Our Italian Story...
Production of ‘Our Story…’ began almost immediately after the idea was conceived since July is festival month, and Italians throw the biggest one of all at Freedom Hill. With executive producer Keith Famie armed with his video camera and writer Chris Kassel doing double duty as still photographer, the crew of Visionalist Entertainment hit the festival circuit with a vengeance, searching for Italian immigrants who best represent the ‘spirit of the documentary’. Far from a shortage of suitable candidates, it seemed that nearly every Detroiter of Italian decent has a relative, neighbor or co-worker who exemplifies the theme: a trans-Atlantic struggle to realize the American Dream.

From Dominick Tringali’s ultra-modern Bloomfield Hills architectural suite (still peppered with touches of the Byzantine Gothic he so loves) to Joseph Onni’s posh Birmingham retirement digs to the leafy suburban backyard garden of Luigi Giovonne, these touching tales of hardship, prejudice and ultimate success may be translated from any number of ethnic histories, but none with the unique flavors,d sounds and visuals of Italy.

The sprawling Freedom Hill grounds is ideal for an ethnic festival, and Detroit’s Italian Community did it up proud July 21 – 23 at Festa Italiana. The Italian American Cultural Center played host to the event, one of the largest in the state, and crowds delighted in the fine summer weather to eat, drink and relax before the live Italian music on stage, which included ‘Live from Las Vegas’ Sal Richards, Mark Randisi and Dino Valle.

fPulchritude prevailed, especially at the Columbus Day Queen Contest. Unique aspects of the Italian community came through in vibrant Technicolor, the folk dancers in their green and costumes, the splashy sauces, old world specialties from beneath Nino Salvaggio’s massive big top including perfectly fried calamari, fennel-perfumed sausages, gelato along with the cornucopia of fresh produce for which the store is justifiably renowned.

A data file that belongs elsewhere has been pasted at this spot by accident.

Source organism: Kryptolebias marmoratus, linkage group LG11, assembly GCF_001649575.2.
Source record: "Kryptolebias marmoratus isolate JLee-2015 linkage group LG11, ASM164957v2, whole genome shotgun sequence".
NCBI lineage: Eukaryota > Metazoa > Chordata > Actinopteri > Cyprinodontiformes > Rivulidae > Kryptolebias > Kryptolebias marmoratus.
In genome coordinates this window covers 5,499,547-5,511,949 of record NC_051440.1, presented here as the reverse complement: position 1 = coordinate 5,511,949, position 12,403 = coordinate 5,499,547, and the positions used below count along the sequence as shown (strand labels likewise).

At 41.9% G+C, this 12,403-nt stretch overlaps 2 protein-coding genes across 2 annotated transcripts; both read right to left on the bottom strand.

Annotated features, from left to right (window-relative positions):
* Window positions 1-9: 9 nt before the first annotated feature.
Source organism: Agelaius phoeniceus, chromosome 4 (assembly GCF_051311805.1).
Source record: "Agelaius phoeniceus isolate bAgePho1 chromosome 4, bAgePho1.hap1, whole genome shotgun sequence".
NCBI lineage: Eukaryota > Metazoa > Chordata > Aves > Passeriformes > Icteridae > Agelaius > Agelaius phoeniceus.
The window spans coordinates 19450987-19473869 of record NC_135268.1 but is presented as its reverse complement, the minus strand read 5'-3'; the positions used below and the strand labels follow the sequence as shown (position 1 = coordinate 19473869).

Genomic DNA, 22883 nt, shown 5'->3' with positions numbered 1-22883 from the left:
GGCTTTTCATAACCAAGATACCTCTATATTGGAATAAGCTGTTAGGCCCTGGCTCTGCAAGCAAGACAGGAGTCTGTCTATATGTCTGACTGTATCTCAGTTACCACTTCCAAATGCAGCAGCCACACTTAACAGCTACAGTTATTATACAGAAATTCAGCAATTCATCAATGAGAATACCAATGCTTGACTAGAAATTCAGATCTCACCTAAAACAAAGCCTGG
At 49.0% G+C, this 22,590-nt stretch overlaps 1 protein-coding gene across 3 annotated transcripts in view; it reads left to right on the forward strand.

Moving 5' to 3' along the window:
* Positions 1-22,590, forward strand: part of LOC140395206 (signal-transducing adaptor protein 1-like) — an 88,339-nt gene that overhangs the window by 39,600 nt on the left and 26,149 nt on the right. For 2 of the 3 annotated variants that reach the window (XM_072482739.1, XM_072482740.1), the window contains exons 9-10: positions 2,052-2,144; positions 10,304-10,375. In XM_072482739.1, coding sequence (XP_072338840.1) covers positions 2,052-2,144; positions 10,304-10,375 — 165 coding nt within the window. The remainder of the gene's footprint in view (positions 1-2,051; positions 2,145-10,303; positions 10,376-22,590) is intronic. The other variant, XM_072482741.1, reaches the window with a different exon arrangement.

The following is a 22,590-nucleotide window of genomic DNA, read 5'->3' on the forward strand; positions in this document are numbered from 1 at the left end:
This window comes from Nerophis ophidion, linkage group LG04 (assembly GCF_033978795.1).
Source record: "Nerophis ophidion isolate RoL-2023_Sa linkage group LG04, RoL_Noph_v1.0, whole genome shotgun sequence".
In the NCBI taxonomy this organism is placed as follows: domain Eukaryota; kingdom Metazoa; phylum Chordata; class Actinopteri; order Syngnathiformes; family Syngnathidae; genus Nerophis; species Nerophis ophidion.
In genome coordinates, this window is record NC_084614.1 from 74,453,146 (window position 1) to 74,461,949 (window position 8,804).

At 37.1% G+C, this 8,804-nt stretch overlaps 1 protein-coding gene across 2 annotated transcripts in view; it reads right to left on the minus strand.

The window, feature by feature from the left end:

The remarkable interviews conducted during the festival itself included accordionist Lucio Daloisio who regaled us with intense stories of his childhood in Italy during the worst of wartime.

Also, Dominic Tringali, the much-ballyhooed Bloomfield Hills architect whose boyhood trips to Italy fueled his striking neo-classical style, strolled the grounds with his Sicilian-born parents Salvadore and Josephine. Turns out that Josephine hails from the same town in Sicily as one of our others interviewees, Luigi Giovannone…

Tip-top weather, cultural significance and a genuine sense of belonging abounded, making this the weekend in Sterling Heights when everyone is Italian.

aAt ninety-five, Luigi Giovannone still gardens behind his modest Dearborn home, raising tomatoes, herbs, and miles of grapes which hang in bunches over the driveway. Along with his granddaughter Gianna, he maintains meticulous records of his background, having written a many-paged account in his native Sicilian dialect which Gianna has painstakingly translated, word for word, into English.

eJoseph Onni still gets misty-eyed when he speaks of the beautiful fountains of Sardinia, a birthplace which he hasn’t seen in nearly eighty years! Having come as a teenager, Onni lived first in Pennsylvania, where he rubbed shoulders with some powerful Italian Americans, then moved to Michigan where he began to practice the trade his father had followed: barbering. These days, it sounds like a modest profession, but so good was he at it that he was able to parley it into an extremely profitable vocation. Now retired, he is ensconced comfortably in a Birmingham.

cFrom the Italian American Club in Livonia, Maria Stante get misty-eyed reminiscing about her life’s ups and downs; from a small town in Abruzzo, she came to the United States in the Forties, and returned to Italy almost immediately to marry her lover. Then back to the States for a fascinating career as a dressmaker during the heyday of Detroit’s millinery trade. Beside her Italian American Club duties and co-ownership of a booming excavation company, Maria donates her ‘spare time’ in assisting less fortunate women and children in the Detroit area. She’s not only a hardworking gem on the Detroit cultural scene, but a sweetheart as well.